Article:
The success of the Australian comedy The Dressmaker is thrilling to those watching the local film industry. There's more to cheer in the fact the film is proudly female in both story and production. We're not as bad as Hollywood, but even in Australia, there are not enough films for women, about women and by women. Since the 1970s male directors have been responsible for more than 85 per cent of the feature films made. Why does it matter? Because women are more likely to tell stories about women.

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  • MEDIA

    Australian film industry boys club needs redressing

    • Rochelle Siemienowicz
    • 23 November 2015
    10 Comments

    The success of the Australian comedy The Dressmaker is thrilling to those watching the local film industry. There's more to cheer in the fact the film is proudly female in both story and production. We're not as bad as Hollywood, but even in Australia, there are not enough films for women, about women and by women. Since the 1970s male directors have been responsible for more than 85 per cent of the feature films made. Why does it matter? Because women are more likely to tell stories about women.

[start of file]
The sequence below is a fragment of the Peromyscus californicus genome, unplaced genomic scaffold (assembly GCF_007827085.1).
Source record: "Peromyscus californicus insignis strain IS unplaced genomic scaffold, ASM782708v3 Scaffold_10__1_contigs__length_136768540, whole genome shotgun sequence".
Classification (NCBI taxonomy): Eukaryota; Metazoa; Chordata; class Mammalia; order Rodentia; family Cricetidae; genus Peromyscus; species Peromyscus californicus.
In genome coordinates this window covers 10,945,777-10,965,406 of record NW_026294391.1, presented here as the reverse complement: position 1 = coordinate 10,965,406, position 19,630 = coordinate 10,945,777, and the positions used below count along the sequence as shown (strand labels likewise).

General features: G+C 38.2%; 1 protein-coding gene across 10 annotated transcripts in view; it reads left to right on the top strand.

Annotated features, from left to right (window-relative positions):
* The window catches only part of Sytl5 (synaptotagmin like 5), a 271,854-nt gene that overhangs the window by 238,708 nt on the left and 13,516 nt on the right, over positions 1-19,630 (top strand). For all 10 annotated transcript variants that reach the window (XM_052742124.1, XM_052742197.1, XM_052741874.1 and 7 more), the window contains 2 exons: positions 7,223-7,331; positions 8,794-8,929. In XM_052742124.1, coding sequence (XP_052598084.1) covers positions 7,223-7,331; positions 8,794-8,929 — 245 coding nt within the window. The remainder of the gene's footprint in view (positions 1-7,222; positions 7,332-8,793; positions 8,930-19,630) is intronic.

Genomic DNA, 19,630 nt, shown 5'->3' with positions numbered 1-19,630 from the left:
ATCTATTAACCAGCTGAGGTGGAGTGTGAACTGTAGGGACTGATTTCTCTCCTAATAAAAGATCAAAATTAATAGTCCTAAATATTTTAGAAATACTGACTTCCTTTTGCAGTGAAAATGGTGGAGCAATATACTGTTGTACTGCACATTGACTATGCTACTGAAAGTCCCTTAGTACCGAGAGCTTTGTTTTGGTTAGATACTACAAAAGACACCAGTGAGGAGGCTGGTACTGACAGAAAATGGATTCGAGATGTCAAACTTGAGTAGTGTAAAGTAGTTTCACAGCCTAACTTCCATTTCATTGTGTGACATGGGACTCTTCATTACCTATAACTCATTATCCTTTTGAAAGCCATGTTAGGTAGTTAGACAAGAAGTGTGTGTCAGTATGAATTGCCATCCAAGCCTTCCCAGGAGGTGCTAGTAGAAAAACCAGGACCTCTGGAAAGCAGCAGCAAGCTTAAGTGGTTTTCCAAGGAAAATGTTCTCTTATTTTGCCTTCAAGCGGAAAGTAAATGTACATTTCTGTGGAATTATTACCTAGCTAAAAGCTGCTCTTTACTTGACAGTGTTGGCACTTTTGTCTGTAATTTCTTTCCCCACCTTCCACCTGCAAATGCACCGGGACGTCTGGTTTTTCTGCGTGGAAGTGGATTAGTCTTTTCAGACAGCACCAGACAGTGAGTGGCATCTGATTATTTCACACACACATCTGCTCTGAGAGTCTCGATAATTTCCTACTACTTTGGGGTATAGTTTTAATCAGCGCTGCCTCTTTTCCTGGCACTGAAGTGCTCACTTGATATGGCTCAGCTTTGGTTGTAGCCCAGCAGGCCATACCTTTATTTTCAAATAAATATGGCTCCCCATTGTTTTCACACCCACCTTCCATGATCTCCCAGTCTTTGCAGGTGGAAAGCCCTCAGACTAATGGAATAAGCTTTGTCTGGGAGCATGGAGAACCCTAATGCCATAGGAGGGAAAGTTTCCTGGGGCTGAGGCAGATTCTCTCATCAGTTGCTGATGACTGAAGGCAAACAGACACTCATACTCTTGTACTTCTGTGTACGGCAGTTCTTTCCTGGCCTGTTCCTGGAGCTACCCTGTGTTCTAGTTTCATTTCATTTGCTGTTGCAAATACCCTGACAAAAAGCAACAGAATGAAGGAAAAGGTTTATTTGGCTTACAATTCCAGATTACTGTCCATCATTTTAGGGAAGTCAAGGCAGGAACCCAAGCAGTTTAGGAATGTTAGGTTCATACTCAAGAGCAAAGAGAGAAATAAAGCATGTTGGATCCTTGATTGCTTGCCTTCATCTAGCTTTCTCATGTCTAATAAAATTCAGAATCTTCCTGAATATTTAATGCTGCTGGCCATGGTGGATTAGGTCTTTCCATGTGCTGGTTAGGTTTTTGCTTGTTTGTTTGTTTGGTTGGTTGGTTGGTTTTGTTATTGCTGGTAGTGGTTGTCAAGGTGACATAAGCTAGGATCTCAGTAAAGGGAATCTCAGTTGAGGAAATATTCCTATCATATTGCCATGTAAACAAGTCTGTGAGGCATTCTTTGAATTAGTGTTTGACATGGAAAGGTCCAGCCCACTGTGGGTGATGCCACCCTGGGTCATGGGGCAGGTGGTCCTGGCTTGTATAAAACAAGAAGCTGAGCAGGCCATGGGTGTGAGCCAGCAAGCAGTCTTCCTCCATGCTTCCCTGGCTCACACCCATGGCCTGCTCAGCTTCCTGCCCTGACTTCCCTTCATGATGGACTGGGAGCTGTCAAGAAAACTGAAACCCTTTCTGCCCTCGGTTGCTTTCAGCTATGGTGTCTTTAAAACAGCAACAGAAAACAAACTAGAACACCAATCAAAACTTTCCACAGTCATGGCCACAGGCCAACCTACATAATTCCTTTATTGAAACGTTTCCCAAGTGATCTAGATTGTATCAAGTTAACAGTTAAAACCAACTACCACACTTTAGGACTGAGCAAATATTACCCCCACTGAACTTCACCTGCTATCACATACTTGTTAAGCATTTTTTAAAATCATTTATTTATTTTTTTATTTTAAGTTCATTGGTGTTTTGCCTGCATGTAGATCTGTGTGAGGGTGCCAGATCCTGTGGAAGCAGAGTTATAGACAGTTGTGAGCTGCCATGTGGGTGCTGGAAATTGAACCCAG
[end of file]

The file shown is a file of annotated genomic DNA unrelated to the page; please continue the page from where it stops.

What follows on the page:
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  • ARTS AND CULTURE

    Speak of the Devil no longer

    • Gillian Bouras
    • 20 May 2015
    19 Comments

    The Death of God debate raged on and off several decades ago. Now it's the Devil's turn. Medieval clerics believed he was everywhere. Earlier this year the General Synod of the Church of England decided it was time for him to retire, and have 'disappeared' him. 

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  • ARTS AND CULTURE

    The musty sweetness of the Styx ghost

    • Chris Armstrong
    • 20 January 2015

    When you get home from a bushwalk the forest has infiltrated your clothing, skin, backpack, there is a musty sweetness when I open the cupboard door, a week later, it wafts out and I wait a while to unpick your scent of nature from the fabric of my self.